Scandal! Vice, Crime and Morality in Montreal, 1940-1960: Canada’s largest city in the mid-20th century, Montreal was, as still is, a port city and a transportation, business, and immigration hub. In the early 1920s, Montreal acquired the reputation of being a city of pleasure.

Registration required : patrimoine@uqam.ca

Free

Autour de Concordia. Au cœur du Golden Square Mile : explorations de luttes patrimoniales

Tuesday June 7  7:30 AM to 8:45 AM

Concordia, Engineering, Computer Science and Visual Arts Integrated Complex Building (EV) – EV_Atrium (meeting point)

Le centre-ville a été au cœur de nombreuses luttes depuis les années 1970. Le parcours proposé par Martin Drouin, historien, professeur au Département d’études urbaines et touristiques de l’Université du Québec à Montréal, présentera quelques combats qui ont marqué la scène patrimoniale et transformé le paysage urbain montréalais.

Free

Registration required : patrimoine@uqam.ca

Le Vieux-Montréal, quartier Bonsecours

Friday June 3  1:00 PM to 3:00 PM 

UQAM, pavillon J.-A. De Sève (DS) – DS Registration table (meeting point)

Walking tour (in French)

Avant de s’appeler le Vieux-Montréal, la vieille ville était le cœur vivant de Montréal habité par l’ensemble de ses classes sociales : riches et pauvres, artisans et hommes politiques, ouvriers et propriétaires fonciers, esclaves et notaires, juges et débardeurs… Le quartier Bonsecours au nord du marché a gardé plus longtemps que tout autre une fonction résidentielle et la présence d’une population de condition modeste. Le circuit explore les commerces, les écoles, les usines, les rues et les maisons où vivaient ces Montréalais au centre de la ville d’autrefois. Du faubourg Saint-Louis au fleuve, de la maison du Calvet aux traces de la communauté syrienne libanaise, du refuge Meurling au premier emplacement de l’hôpital Notre-Dame, il propose la découverte d’un quartier dont l’histoire témoigne de celle de la ville dans son ensemble et qui fait partie du passé de tous les Montréalais.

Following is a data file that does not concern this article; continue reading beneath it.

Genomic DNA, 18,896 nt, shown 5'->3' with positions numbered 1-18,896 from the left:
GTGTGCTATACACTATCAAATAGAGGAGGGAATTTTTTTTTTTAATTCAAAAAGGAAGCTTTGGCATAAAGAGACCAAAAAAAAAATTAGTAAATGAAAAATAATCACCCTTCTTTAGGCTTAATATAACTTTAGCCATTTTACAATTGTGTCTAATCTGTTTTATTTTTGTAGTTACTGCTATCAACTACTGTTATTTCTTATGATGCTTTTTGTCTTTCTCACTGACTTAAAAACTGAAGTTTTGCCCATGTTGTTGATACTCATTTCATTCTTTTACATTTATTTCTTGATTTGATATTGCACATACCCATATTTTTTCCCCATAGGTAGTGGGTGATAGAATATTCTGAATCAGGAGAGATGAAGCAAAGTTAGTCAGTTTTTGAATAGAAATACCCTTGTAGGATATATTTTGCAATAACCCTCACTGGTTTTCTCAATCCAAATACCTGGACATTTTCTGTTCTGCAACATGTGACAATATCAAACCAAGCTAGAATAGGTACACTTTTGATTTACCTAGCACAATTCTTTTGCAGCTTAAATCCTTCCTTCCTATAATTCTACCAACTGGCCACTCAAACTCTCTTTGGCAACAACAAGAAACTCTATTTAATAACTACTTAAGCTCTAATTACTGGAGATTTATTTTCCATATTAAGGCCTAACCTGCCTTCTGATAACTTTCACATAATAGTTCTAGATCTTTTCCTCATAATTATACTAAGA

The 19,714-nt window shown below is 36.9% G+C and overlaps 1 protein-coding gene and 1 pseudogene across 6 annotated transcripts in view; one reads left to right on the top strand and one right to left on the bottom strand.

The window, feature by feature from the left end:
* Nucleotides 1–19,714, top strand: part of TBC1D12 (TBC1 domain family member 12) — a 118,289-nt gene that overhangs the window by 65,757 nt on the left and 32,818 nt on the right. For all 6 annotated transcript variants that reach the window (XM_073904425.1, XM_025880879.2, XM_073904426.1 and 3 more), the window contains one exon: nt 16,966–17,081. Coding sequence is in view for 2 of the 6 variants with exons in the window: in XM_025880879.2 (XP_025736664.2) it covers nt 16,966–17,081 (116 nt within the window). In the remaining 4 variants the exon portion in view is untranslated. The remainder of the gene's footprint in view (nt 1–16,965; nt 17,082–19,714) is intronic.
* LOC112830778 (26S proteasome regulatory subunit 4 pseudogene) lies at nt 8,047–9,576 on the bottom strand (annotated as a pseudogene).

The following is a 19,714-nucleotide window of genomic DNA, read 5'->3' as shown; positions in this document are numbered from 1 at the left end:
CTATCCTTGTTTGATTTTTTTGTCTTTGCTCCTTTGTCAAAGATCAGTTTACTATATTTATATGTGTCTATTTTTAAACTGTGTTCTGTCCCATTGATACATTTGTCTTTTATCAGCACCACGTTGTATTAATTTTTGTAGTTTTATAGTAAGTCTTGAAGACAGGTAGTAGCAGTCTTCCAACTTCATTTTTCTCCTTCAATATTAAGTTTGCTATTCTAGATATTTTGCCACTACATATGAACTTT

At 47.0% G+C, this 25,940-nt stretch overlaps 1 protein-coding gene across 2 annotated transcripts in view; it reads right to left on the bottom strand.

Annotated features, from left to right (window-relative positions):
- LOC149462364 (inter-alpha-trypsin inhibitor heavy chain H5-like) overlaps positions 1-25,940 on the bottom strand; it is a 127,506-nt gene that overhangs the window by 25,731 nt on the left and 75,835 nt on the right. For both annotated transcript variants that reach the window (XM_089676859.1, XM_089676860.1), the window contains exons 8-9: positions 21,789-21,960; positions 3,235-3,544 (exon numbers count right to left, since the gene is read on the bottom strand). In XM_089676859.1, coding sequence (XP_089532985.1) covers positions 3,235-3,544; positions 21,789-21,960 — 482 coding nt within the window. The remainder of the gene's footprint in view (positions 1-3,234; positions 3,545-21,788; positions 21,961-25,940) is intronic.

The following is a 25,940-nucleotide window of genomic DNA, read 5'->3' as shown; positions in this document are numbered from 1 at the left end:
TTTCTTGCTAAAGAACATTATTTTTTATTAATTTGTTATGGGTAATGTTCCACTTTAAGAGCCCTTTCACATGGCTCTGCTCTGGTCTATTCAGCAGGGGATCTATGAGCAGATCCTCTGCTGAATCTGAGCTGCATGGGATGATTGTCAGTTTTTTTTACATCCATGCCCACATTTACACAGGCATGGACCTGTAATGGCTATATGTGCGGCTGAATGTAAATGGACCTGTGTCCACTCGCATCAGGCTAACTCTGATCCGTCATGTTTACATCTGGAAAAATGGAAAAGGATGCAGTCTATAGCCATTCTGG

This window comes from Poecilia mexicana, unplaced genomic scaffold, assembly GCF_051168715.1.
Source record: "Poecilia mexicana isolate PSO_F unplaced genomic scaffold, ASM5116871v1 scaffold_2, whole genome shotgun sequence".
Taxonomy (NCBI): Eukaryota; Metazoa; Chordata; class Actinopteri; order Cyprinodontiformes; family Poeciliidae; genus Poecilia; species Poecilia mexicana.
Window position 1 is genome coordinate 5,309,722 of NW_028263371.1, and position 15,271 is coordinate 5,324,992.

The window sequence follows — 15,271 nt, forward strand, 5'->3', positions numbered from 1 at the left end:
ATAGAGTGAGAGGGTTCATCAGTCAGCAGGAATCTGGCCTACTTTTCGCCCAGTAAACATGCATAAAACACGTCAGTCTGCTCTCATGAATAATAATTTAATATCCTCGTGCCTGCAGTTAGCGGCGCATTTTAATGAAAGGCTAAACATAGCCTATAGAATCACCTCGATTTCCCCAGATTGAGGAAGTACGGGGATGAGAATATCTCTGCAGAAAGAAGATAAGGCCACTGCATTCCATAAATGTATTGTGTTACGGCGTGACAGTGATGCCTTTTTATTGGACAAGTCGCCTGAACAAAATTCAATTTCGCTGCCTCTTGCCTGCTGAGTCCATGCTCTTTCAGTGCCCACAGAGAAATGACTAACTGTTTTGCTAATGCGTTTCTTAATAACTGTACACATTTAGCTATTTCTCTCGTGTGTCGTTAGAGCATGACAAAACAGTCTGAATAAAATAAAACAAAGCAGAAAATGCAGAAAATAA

Organisation: Explorations Montréal
Fees | Coût: 26$ + taxes

Registration : https://sites.grenadine.co/sites/patrimoine/fr/ACHS2016/register

Old Montreal

Friday June 3  1:00 PM to 3:30 PM

UQAM, pavillon J.-A. De Sève (DS)  DS Registration table (meeting point)

Walking tour (in English)

Find out more about all the eras that shaped Montréal with this interesting walking tour, from the foundation of Fort Ville-Marie in 1642 to today’s modern city. The historic heart of the city and its adjacent Old Port will help illuminate the story of one of the greatest cities in the Americas. The guide will lead participants through a maze of narrow streets where they will find a multitude of historic buildings. Explore the birthplace of our metropolis and experience a special voyage back in time! Walk to many important public squares such as Place d’Armes, Place Royale, and Place Jacques-Cartier and see the monuments and works of art that are on display there. Admire the external architecture of a variety of impressive buildings: the three courthouses, the Château Ramezay and the Bonsecours Market. Venture into other historic buildings. Pass by the Notre-Dame-de-Bon-Secours Chapel, City Hall, and walk along the former “Wall Street” of Canada, Saint-Jacques Street. Just off the charming Saint-Paul Street, discover the foundation site of the city’s first hospital, l’Hôtel-Dieu, in the Cours Le Royer. No visit is complete without a picture of the Sulpician Seminary, the oldest building of the historic district. An introduction to the Old Port is also on the program.

Organization: Guidatour
Fees | Coût: $26 + taxes

Registration : https://sites.grenadine.co/sites/patrimoine/fr/ACHS2016/register